Contrasting views of economics
The week after the Nobel prize, two contrasting visions of economics:
1. Ramon Marimon writes that the award is a celebration of the “scientific method” in economic policy:
Part of the scientific method is to recognise not only the central problems and develop theoretical models providing analytical rigour to ideas and intuitions, but also to develop the methods and instruments that allow us to contrast these models with the data ‒ in this case, with the macroeconomic time series to analyse, for example, the effect of different fiscal and monetary policies. Sargent and Sims distinguished themselves by developing new econometric methods for the analysis of rational expectations dynamic models, which are nowadays an integral part of the toolkit of the empirical macroeconomists, whether in academia, in central banks, or elsewhere.
This is a highly optimistic reading of rational expectations, which, it shouldn’t be forgotten, underpinned some of the worst bits of theory that contributed to the crisis, including the efficient markets hypothesis. A version of the EMH amongst other things said that stock market prices are usually correct because they reflect all available information. It was central to the pricing of derivatives — the financial time-bombs that exploded global markets. And EMH was proved wrong when markets crashed. It turned out — surprise, surprise — that prices were completely incorrect and hadn’t reflected the information available. The “toolkit of the empirical macroeconomists, whether in academia, in central banks, or elsewhere” has taken such a beating that not many people trust economists any more.
Economists don’t, in fact, follow the kind of Popperian scientific method put forward in Marimon’s piece (and in fact the physicists whom economists so profess to admire don’t follow it either). The idea that humans are singularly rational, self-interested utility maximisers is an ideology, not a widely-accepted mode of behaviour. It hasn’t withstood the test of reality, as Marimon suggests. Keynes scotched this idea about half a century earlier. Behavioural economists as well as psychologists have cast strong doubts on the idea that there’s some central notion of rationality. Yet a large number of economists continue to cling to the notion, regardless.
2. A more realistic view is presented in a review of two new books by Yanis Varoufakis and colleagues in Modern Political Economics: Making Sense of the Post-2008 World; and The Global Minotaur: America, The True Origins of the Financial Crisis and the Future of the World Economy.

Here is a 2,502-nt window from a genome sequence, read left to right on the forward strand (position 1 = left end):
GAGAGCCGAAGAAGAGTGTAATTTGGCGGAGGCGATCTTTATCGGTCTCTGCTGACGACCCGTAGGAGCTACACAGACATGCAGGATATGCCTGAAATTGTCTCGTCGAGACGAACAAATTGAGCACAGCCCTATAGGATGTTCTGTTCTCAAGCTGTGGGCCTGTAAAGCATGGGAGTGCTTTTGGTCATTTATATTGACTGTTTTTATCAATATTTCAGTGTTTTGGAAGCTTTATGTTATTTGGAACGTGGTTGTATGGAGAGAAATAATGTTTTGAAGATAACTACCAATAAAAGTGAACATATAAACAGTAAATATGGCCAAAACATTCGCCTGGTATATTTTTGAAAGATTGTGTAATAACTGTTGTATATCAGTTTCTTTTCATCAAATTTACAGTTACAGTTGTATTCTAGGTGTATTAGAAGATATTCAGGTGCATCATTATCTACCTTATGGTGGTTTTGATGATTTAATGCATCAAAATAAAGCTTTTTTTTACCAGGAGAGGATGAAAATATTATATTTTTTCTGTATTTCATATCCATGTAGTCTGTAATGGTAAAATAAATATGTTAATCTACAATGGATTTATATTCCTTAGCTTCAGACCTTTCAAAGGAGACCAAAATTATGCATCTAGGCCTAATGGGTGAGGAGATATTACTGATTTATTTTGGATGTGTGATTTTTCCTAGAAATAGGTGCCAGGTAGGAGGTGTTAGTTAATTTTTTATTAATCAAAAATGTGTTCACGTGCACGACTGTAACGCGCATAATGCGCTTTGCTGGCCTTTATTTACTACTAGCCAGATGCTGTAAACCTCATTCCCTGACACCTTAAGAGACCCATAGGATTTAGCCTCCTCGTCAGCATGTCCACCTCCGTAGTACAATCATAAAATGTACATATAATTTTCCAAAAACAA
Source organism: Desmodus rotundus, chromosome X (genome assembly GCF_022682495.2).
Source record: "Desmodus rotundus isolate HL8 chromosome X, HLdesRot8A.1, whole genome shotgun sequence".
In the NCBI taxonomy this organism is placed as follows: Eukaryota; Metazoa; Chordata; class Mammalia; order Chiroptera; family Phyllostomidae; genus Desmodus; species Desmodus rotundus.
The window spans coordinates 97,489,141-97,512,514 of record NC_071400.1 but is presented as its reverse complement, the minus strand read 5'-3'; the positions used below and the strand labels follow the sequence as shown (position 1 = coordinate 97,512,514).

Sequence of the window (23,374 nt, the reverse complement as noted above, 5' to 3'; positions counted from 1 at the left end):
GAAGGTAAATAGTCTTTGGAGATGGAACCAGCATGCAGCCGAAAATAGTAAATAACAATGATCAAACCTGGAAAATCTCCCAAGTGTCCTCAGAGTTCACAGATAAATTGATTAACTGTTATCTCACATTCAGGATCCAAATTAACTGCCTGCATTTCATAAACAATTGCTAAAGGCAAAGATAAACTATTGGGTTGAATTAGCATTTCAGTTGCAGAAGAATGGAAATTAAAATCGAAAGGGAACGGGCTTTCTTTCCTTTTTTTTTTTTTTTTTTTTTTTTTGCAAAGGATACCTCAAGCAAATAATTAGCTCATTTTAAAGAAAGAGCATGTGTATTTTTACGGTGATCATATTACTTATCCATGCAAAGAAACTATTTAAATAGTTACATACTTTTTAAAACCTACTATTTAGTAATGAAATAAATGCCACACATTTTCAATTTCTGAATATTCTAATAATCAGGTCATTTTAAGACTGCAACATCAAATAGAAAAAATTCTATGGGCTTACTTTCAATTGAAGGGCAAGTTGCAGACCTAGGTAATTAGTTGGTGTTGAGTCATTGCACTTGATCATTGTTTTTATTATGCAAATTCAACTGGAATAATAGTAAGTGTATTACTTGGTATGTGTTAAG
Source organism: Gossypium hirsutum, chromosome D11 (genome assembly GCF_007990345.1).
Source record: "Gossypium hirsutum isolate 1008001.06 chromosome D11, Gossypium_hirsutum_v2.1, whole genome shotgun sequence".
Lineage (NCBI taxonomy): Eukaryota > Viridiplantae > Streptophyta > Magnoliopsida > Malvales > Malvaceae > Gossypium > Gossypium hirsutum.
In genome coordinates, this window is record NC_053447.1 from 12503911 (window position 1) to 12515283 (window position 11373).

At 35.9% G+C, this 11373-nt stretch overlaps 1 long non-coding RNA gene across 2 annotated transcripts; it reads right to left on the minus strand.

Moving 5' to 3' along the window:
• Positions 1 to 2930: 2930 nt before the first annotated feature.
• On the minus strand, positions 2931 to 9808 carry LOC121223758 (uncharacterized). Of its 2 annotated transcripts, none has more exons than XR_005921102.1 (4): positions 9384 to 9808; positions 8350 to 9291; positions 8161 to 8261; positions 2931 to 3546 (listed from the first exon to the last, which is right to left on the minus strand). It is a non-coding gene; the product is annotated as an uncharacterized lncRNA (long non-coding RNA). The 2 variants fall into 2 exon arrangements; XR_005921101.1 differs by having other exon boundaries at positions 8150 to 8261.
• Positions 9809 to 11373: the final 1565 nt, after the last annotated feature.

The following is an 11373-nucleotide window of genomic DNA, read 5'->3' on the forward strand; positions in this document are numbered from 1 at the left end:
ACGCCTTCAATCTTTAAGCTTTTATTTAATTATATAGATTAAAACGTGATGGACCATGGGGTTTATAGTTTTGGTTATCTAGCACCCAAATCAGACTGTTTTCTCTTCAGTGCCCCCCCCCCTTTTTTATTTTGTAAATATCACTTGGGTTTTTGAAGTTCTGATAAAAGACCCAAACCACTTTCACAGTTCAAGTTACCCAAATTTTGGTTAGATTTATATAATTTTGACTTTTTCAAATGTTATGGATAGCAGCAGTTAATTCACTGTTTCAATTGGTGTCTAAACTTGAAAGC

As capitalism evolves, its tendencies become clearer; at each stage, economists come to think they’ve finally figured it all out, then History proves them wrong again, from Quesnay and the Physiocrats to Smith and Ricardo, forward to Marx and beyond.
There’s no reason to think we’ve got things right this time — and indeed the crisis suggests otherwise. Rational expectations belongs to:
… a strain of economic thought purporting to have established with scientific rigor that the economy was simply a market, a natural (read “self-regulating”) system.
It was just another ideology with a team of supporters in prominent academic positions. We now know — and a lot of people knew beforehand — that the self-regulating system didn’t regulate itself very well, and that the “science” was flawed.
And Varoufakis is quoted as saying that:
…success is as divorced from the theory’s truth status as the theory is from real economies.
Most scientists will tell you that falsification, based on Popper’s original idea, is a dream. Science as practised in the real world is usually about trying to prove your pet theory; not disprove it. Empirical testing, especially in economics, doesn’t really involve objective self-critique — what’s left out of scientific enquiry is more interesting than what’s included. Economics is probably more a process of rhetoric, as Dierdre McCloskey pointed out, subject to paradigm shifts rather than the progression of trial-and-error.
So no, economics isn’t a science of society, drawing ever closer to the truth. It’s an ideology, which can contribute to social problems as much as it helps solve them. We’ve no more sorted out the world’s economic problems than did Quesnay, Smith, Ricardo or Marx. And indeed no single ideology is likely to do so, because each epoch brings with it new challenges. Only by genuinely opening up the field to radical new ideas will economists have any chance of tackling the challenges of the future.